. . . [M]ore boys than girls attending higher grades in rural schools, possibly because female students drop out. It is also interesting that 41.30% of the households of female students own a toilet, while 60.29% of the households of male students own a toilet.
Inadequate access to toilets at school gives incentives for open defecation regardless of the sex of the student.
The authors add:
While the percentages of males and females who never resort to open defecation, whether at school or at home, is similar (33.8% vs. 32.6%, respectively), the percentage of males who consistently practice open defecation (23.53%) is greater than the percentage of adolescent females who do so (13.04%).
Usage of latrines lowers the probability of diarrhoea occurrence and is the main variable to focus on to reduce the prevalence of diarrhoea among adolescents.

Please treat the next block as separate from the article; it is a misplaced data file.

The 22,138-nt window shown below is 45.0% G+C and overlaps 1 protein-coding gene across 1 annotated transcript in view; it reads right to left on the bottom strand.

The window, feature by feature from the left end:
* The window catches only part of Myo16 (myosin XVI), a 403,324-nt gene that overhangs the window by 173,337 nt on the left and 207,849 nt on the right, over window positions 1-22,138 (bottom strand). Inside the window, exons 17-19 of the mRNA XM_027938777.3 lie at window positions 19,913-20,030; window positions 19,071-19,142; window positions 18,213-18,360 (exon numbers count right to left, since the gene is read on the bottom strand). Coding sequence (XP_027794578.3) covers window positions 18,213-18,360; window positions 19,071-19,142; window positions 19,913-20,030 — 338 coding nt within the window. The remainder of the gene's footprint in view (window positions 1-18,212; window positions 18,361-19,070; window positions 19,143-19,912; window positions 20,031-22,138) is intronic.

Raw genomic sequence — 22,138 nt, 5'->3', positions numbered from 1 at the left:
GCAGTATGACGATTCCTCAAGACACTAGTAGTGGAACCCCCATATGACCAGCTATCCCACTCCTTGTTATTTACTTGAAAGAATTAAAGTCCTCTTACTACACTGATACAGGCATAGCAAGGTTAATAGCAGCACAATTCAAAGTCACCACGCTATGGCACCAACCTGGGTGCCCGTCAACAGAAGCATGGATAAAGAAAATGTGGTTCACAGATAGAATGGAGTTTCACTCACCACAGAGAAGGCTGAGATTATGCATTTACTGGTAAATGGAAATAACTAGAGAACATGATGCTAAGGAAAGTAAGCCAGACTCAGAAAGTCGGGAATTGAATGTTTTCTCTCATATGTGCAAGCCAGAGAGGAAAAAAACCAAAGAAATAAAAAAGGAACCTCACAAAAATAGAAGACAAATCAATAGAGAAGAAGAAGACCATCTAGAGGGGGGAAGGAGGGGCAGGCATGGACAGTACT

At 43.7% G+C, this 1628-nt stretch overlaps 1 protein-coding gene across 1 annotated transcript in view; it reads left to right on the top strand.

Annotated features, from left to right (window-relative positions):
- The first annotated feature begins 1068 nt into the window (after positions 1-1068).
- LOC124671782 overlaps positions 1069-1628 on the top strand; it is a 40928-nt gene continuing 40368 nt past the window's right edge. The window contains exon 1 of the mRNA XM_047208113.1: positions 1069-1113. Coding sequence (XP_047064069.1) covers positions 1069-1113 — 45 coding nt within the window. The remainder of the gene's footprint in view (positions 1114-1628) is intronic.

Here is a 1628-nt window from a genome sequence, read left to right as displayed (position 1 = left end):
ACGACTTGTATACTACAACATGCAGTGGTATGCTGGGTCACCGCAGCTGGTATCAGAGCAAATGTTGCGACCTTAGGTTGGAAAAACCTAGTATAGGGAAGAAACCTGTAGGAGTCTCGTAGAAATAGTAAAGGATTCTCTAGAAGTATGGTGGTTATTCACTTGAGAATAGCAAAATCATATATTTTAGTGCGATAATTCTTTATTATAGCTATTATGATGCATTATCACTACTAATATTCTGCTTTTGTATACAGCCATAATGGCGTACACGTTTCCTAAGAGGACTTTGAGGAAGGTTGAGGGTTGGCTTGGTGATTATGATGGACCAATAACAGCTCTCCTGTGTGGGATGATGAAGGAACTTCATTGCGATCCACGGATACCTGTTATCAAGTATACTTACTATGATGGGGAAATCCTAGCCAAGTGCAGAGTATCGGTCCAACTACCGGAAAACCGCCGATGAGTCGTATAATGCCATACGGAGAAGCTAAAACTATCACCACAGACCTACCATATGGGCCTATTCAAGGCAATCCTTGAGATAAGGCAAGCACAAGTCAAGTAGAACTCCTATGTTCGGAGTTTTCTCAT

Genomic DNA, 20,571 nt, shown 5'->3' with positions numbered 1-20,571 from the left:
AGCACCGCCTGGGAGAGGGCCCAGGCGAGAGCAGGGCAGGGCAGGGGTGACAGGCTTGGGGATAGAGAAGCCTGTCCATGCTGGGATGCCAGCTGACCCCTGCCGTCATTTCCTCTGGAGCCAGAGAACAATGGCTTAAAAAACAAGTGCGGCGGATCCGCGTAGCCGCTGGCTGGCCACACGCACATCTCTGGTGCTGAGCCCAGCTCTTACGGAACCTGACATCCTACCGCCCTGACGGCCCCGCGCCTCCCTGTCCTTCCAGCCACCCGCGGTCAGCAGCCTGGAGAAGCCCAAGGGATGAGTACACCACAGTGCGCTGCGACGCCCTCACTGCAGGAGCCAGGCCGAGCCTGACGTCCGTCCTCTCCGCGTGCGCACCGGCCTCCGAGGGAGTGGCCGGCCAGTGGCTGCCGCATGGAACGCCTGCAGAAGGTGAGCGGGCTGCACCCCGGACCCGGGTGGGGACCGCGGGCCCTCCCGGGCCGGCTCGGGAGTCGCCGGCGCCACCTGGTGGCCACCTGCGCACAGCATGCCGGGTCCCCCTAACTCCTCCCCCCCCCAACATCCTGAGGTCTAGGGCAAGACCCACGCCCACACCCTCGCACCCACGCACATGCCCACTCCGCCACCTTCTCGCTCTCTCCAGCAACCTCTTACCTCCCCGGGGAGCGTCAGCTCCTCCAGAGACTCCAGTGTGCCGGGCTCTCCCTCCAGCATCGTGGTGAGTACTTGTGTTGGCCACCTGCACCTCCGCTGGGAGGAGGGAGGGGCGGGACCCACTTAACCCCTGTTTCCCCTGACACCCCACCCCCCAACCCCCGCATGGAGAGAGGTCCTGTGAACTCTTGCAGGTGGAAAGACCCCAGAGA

Using latrines is significantly correlated with lower odds of diarrhoea occurrence. The odds of having at least one episode of diarrhoea are 80% lower for adolescents who practice a mix of open defecation and latrine use compared to adolescents who always practice open defecation. The same trend is observed for adolescents who always use latrines compared to those who always defecate openly, but the result is not statistically significant. In conclusion, the use of latrines appears to be an important determinant of diarrhoeal prevalence among adolescents.
The number of inhabitants per room is significantly related to the odds of having at least one episode of diarrhoea at the 10% level. An increase in the number of people sharing a room increases the odds of having diarrhoea by 42%. Therefore the amount of space per household member can be considered a determinant of diarrhoea for adolescents.The article is called: "Determinants of the prevalence of diarrhoea in adolescents attending school: A case study of an Indian village school," and it is by Ramani et al (August 2012).